And thus you see Samuel’s mantle cast over the Devil, and, according to the apostle’s phrase, a long and large cloak provided for and fitted to maliciousness. Not that this ill thing does yet so wholly tie itself to this convenient sort of garment, but that some times it can wear a gown as well as a cloak, that being often found both to keep it warmer, and to conceal it better. But wo unto the souls of those Pharisaical hellish hypocrites, if the God, whom they pretend such a peculiar relation to, and who is indeed unchangeable in his nature, should borrow some of their constancy, and shew himself such in his wrath also!

The schoolmen, speaking of the state of the fallen angels, or devils, say, that they are confirmati in summa malicia; which, according to the notion now before us, you may, if you please, interpret constancy. And our Saviour, describing the torments of hell and the punishments of the damned, expresses them by the worm that dies not, and the fire that is not quenched. So that here is another sort of constancy also. And surely, if we compare them both together, and so pass a right judgment upon the whole matter, there seems to be all the reason in the world that such as practise the constancy of the former, should at length be rewarded with the constancy of the other.

4thly, A staunch, resolved temper of mind, not suffering a man to sneak, fawn, cringe, and accommodate 277himself to all humours, though never so absurd and unreasonable, is commonly branded with, and exposed under the character of pride, morosity, and ill-nature; an ugly word, which you may from time to time observe many honest, worthy, inoffensive persons, and that of all sorts, ranks, and professions, strangely and unaccountably worried and run down by. And therefore I think I cannot do truth, justice, and common honesty better service, than by ripping up so malicious a cheat, to vindicate such as have suffered by it.

Certain it is, that amongst all the contrivances of malice, there is not a surer engine to pull men down in the good opinion of the world, and that in spite of the greatest worth and innocence, than this imputation of ill-nature; an engine which serves the ends and does the work of pique and envy both effectually and safely; forasmuch as it is a loose and general charge upon a man, without alleging any particular reason for it from his life or actions, and consequently does the more mischief, because, as a word of course, it passes currently, and is seldom looked into or examined. And therefore, as there is no way to prove a paradox or false proposition, but to take it for granted; so such as would stab any man’s good name with the accusation of ill-nature, do very rarely descend to proofs or particulars: it is sufficient for their purpose that the word sounds odiously and is believed easily; and that is enough to do any one’s business with the generality of men, who seldom have so much judgment or charity as to hear the cause before they pronounce sentence.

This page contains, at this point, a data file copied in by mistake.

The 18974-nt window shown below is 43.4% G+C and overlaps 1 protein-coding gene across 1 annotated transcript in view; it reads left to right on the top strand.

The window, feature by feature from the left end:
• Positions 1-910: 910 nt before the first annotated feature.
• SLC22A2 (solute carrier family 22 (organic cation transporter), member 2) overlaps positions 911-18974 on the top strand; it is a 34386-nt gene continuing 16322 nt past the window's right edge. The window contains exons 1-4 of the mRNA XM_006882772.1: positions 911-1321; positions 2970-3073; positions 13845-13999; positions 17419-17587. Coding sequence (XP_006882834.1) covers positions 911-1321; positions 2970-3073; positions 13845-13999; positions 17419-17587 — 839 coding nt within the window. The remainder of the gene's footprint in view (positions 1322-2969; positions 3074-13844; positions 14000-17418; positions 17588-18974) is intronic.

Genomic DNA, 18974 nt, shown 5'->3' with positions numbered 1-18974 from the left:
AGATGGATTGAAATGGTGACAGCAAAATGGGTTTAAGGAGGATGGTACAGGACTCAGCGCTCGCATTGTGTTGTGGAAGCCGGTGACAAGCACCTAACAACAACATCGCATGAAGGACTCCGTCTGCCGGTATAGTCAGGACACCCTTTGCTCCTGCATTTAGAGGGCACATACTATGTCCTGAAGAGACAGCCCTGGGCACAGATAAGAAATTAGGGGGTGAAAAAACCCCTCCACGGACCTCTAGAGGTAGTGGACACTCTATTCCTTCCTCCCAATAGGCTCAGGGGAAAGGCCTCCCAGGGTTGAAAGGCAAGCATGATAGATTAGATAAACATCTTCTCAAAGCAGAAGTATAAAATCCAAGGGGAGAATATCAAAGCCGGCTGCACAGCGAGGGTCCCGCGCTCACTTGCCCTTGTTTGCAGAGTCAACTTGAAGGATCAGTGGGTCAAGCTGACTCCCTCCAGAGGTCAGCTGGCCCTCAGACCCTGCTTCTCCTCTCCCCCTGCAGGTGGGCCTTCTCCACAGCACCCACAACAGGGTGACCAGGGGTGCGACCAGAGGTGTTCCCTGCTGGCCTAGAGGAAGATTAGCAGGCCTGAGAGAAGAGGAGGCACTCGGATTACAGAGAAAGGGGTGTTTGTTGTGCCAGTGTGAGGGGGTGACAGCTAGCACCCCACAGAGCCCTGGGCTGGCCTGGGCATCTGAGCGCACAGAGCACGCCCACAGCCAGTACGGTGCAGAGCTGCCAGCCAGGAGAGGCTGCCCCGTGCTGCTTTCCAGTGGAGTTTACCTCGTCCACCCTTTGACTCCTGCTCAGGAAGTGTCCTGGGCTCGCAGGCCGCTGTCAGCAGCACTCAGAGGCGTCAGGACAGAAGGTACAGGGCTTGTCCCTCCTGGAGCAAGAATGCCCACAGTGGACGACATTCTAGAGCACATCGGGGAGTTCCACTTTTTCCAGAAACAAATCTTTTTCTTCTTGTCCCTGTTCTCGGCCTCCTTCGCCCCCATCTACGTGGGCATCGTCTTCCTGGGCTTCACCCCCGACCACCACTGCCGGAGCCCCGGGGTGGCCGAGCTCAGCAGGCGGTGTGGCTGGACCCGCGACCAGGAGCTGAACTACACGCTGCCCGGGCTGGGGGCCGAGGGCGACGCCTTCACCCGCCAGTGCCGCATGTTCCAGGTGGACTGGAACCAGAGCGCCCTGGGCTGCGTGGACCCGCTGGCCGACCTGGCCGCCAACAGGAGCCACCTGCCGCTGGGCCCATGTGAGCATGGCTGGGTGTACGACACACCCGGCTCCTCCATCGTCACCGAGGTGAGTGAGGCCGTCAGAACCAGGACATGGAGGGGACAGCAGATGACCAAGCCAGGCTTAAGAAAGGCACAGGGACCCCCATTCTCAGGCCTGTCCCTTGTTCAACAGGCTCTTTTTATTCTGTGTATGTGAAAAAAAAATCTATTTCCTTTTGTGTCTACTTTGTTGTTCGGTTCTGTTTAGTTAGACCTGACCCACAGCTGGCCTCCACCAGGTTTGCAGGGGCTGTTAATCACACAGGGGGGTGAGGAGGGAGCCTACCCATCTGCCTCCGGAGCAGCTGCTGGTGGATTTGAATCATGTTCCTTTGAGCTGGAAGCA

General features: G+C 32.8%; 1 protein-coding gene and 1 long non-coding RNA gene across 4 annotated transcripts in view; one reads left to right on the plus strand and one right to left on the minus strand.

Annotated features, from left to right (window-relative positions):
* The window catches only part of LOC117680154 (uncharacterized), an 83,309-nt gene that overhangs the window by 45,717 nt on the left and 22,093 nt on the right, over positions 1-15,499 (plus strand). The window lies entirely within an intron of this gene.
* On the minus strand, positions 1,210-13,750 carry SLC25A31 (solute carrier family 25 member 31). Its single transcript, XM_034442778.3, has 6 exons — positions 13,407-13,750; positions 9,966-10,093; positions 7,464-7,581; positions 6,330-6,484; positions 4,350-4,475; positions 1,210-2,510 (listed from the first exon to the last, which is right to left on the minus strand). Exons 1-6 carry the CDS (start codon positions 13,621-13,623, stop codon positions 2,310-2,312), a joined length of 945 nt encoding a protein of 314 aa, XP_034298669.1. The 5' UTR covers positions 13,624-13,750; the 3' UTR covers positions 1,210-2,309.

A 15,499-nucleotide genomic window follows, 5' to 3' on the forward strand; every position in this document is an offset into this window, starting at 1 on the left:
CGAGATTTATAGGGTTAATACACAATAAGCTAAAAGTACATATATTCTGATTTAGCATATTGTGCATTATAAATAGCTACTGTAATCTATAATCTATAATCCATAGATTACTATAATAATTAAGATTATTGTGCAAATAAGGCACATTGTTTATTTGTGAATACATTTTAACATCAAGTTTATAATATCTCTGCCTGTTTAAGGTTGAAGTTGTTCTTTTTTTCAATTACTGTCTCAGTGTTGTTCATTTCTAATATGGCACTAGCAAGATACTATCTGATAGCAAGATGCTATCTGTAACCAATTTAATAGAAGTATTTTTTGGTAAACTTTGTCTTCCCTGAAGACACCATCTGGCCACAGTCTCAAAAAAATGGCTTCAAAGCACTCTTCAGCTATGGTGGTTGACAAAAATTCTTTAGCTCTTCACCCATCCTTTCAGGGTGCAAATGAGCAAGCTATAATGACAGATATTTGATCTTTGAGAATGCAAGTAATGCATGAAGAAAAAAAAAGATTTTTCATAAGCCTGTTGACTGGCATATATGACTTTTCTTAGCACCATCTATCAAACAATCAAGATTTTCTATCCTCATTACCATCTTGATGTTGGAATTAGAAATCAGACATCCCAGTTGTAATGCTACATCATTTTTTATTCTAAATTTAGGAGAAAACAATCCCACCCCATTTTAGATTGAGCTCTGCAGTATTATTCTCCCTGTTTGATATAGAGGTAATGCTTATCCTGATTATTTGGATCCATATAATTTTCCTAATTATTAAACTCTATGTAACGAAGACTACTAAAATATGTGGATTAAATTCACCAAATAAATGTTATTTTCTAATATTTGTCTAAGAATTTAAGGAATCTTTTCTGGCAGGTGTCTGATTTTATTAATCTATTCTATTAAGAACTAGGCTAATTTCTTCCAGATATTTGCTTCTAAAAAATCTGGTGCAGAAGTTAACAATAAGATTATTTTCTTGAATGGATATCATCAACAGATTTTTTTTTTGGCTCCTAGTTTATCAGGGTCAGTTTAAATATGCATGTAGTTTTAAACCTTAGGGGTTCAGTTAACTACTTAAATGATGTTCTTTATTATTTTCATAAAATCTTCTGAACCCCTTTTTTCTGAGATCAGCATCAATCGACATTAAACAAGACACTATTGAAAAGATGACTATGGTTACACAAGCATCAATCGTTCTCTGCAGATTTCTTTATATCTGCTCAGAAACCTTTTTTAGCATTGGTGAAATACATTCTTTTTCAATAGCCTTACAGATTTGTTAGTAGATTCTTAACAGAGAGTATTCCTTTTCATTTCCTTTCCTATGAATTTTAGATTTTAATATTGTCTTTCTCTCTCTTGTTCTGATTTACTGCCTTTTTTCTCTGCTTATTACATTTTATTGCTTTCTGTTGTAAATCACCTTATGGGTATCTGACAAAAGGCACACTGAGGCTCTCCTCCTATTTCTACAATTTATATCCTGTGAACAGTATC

But that we may proceed with greater truth, equity, and candour in this case, we will endeavour to 278 find out the right sense and meaning of this terrible confounding word ill-nature, by coming to particulars.

And here, first; Is the person charged with it false or cruel, ungrateful or revengeful? Is he shrewd and unjust in his dealings with others? Does he regard no promises, and pay no debts? Does he profess love, kindness, and respect to those, whom underhand he does all the mischief to that possibly he can? Is he unkind, rude, or niggardly to his friends? Has he shut up his heart and his hand towards the poor, and has no bowels of compassion for such as are in want and misery? Is he insensible of kindnesses done him, and withal careless and backward to acknowledge or requite them? Or, lastly, is he bitter and implacable in the prosecution of such as have wronged or abused him?

No, generally none of all these ill things (which one would wonder at) are ever meant, or so much as thought of, in the charge of ill-nature; but for the most part the clean contrary qualities are readily acknowledged. Ay, but where and what kind of thing then is this strange occult quality called ill-nature, which makes such a thundering noise against such as have the ill luck to be taxed with it?